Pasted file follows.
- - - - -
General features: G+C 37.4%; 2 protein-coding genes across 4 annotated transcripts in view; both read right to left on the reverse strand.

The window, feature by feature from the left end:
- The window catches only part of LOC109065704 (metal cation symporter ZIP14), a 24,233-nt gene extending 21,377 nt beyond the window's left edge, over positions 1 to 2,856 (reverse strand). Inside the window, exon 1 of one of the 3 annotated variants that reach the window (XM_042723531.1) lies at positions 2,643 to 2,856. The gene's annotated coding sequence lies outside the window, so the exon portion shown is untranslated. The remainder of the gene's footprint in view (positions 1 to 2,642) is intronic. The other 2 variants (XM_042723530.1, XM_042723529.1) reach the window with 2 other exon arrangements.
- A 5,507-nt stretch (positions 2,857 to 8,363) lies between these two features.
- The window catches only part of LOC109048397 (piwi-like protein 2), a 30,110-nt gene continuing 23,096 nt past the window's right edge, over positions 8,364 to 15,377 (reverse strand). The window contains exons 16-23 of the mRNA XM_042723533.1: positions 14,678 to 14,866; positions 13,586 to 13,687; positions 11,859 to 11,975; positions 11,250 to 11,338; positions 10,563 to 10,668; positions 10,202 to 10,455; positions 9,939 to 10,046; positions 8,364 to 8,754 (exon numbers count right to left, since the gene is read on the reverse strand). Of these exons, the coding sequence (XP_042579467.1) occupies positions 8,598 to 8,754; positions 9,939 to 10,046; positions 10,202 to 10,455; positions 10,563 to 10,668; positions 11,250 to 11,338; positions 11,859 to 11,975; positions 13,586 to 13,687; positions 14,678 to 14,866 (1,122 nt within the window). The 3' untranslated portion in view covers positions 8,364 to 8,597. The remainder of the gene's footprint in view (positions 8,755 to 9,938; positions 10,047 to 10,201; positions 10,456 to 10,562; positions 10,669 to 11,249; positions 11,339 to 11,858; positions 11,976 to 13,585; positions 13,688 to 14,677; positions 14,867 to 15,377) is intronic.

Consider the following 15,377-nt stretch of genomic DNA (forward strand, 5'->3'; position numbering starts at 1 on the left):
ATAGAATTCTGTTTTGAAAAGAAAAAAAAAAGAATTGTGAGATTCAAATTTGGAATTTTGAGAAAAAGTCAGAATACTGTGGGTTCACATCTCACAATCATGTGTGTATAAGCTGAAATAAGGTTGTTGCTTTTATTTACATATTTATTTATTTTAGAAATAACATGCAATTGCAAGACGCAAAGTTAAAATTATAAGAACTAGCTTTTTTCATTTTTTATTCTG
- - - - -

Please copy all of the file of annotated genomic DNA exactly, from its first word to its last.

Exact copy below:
General features: G+C 37.4%; 2 protein-coding genes across 4 annotated transcripts in view; both read right to left on the reverse strand.

The window, feature by feature from the left end:
- The window catches only part of LOC109065704 (metal cation symporter ZIP14), a 24,233-nt gene extending 21,377 nt beyond the window's left edge, over positions 1 to 2,856 (reverse strand). Inside the window, exon 1 of one of the 3 annotated variants that reach the window (XM_042723531.1) lies at positions 2,643 to 2,856. The gene's annotated coding sequence lies outside the window, so the exon portion shown is untranslated. The remainder of the gene's footprint in view (positions 1 to 2,642) is intronic. The other 2 variants (XM_042723530.1, XM_042723529.1) reach the window with 2 other exon arrangements.
- A 5,507-nt stretch (positions 2,857 to 8,363) lies between these two features.
- The window catches only part of LOC109048397 (piwi-like protein 2), a 30,110-nt gene continuing 23,096 nt past the window's right edge, over positions 8,364 to 15,377 (reverse strand). The window contains exons 16-23 of the mRNA XM_042723533.1: positions 14,678 to 14,866; positions 13,586 to 13,687; positions 11,859 to 11,975; positions 11,250 to 11,338; positions 10,563 to 10,668; positions 10,202 to 10,455; positions 9,939 to 10,046; positions 8,364 to 8,754 (exon numbers count right to left, since the gene is read on the reverse strand). Of these exons, the coding sequence (XP_042579467.1) occupies positions 8,598 to 8,754; positions 9,939 to 10,046; positions 10,202 to 10,455; positions 10,563 to 10,668; positions 11,250 to 11,338; positions 11,859 to 11,975; positions 13,586 to 13,687; positions 14,678 to 14,866 (1,122 nt within the window). The 3' untranslated portion in view covers positions 8,364 to 8,597. The remainder of the gene's footprint in view (positions 8,755 to 9,938; positions 10,047 to 10,201; positions 10,456 to 10,562; positions 10,669 to 11,249; positions 11,339 to 11,858; positions 11,976 to 13,585; positions 13,688 to 14,677; positions 14,867 to 15,377) is intronic.

Consider the following 15,377-nt stretch of genomic DNA (forward strand, 5'->3'; position numbering starts at 1 on the left):
ATAGAATTCTGTTTTGAAAAGAAAAAAAAAAGAATTGTGAGATTCAAATTTGGAATTTTGAGAAAAAGTCAGAATACTGTGGGTTCACATCTCACAATCATGTGTGTATAAGCTGAAATAAGGTTGTTGCTTTTATTTACATATTTATTTATTTTAGAAATAACATGCAATTGCAAGACGCAAAGTTAAAATTATAAGAACTAGCTTTTTTCATTTTTTATTCTG